Spotlight on FACEing Mental Illness Podcast

Facing Mental Illness podcast

FACEing Mental Illness, a podcast and article series by award-winning journalist Carrie Seidman, is my favorite way to learn about interesting people who have lived experience with mental illness. Did you know that 50% of Americans will experience a mental illness during their lifetime? With some five to fifteen people family members impacted by every person’s struggles with mental health, that means every single one of us is affected. That’s the reason we need to share. By lifting the stigma we can advocate for solutions that include everyone who’s hurting. The movement to talk about mental illness has blossomed into a variety of mental health podcasts and online storytelling to show that you are not alone in your struggles, no matter who or where you are. Check Out. NAMI.

FACEing Mental Illness Podcast Is Unique

What makes Carrie Seidman’s FACEing Mental Illness podcast different from others is her journalist approach to each podcast. As one of her recent subjects, I have lived experience with Carrie’s expert attention to detail. Carrie doesn’t just provide an audio interview; she also does her research and writes an article about her subject. This is a magic mixed-media approach to storytelling that everyone can enjoy. Carrie has been telling great stories in her articles for 40 years, but by adding the podcast, you now can hear a real person’s voice. Check out my voice and story. Carrie Seidman interviewing Leslie Glass podcast.

This combination of audio for people who like to listen while they work, drive, cook and relax and magazine style article for people who like to read, really completes a compelling human story in a way that an article or audio alone can’t do. Check out the article. Carrie Seidman’s Leslie Glass article.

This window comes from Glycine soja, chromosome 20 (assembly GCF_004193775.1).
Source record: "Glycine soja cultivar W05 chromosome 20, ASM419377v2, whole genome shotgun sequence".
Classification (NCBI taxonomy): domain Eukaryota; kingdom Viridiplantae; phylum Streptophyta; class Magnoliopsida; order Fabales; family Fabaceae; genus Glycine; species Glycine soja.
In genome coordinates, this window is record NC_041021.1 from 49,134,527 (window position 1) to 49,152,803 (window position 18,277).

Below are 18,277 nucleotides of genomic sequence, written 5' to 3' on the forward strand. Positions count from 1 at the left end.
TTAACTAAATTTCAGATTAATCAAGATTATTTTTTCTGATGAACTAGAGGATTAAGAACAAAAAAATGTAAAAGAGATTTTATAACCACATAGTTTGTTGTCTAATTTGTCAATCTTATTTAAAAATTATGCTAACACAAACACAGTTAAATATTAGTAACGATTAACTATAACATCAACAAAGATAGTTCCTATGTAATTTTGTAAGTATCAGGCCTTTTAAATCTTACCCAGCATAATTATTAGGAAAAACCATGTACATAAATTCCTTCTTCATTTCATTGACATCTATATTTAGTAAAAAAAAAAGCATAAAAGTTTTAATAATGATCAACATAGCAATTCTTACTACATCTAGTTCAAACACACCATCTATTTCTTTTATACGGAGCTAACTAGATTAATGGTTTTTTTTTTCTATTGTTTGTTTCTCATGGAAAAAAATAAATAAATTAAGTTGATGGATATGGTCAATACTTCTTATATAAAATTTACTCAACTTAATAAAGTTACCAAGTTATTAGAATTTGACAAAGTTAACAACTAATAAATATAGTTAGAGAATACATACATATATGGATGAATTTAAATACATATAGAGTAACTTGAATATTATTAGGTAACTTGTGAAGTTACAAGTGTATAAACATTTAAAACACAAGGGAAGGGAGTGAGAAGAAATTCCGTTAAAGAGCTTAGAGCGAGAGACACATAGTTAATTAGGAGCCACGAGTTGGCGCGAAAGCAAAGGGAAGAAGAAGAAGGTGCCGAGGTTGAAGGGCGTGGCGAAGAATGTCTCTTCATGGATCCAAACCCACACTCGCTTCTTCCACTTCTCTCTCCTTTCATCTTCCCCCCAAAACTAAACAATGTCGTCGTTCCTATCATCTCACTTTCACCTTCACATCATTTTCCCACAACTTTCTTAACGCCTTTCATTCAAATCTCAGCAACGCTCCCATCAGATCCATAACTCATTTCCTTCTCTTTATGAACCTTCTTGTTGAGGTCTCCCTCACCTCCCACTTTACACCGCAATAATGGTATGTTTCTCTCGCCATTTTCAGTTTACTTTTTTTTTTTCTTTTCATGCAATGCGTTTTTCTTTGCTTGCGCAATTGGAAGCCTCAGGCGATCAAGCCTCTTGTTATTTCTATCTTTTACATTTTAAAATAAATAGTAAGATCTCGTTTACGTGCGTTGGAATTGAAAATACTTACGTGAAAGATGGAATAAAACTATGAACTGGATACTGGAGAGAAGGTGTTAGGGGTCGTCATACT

Leslie Interviews Carrie

The podcast is an outgrowth of the blog/newsletter I began on Substack after leaving the Sarasota Herald-Tribune in December 2020. As a career (print) newspaper journalist, I had never created or produced audio (or video) broadcasts before, but there was increased demand for podcasts during the pandemic and I felt it might help grow the audience for FACEing Mental Illness. I joined forces with Laura Randall whose background is in development for nonprofits.) Together, we learned how to record, edit and produce a podcast. I am responsible for finding the guests, conducting the interviews, writing stories based on the interviews and recording intro and wrap sections of the podcast. Laura is responsible for the podcast editing. All podcasts and stories are available for free at, where people can also subscribe to get them sent directly to their email inboxes.

Carrie Seidman
Carrie Seidman

LG: What is your vision for the podcast

CS: After 45 years in the newspaper business, I know one thing for sure: Personal stories deliver the greatest impact toward influencing and changing people’s minds and attitudes. The idea behind FACEing Mental Illness is to show that mental health challenges are common, immensely varied and nothing to be ashamed of or blamed for. By sharing these stories, without any worry about discrimination or judgement, we hope to normalize talking about mental illness and break down barriers to asking for and receiving help.  Ideally, we’d like the podcast to include storytellers from across the country and even around the world, literally showing that mental health challenges are endemic to the entire human race and part of everyone’s life journey. 

LG: What is the purpose of the podcast

CS: The purpose of the podcast is three-fold: to normalize mental health challenges and eliminate misconceptions about the discrimination against those who experience them; to empower individuals with lived mental health experience as educators and advocates; and to accumulate a universal anecdotal data base of best practices to help individuals in recovery and change our culture and conversation around mental health.

5. What is its role in mental health advocacy

We believe removing the real and perceived barriers to talking about mental illness and addiction by sharing stories from people with lived experience who are unashamed, unafraid and living full and fulfilling lives is the best way to promote awareness, understanding, healing and equity.

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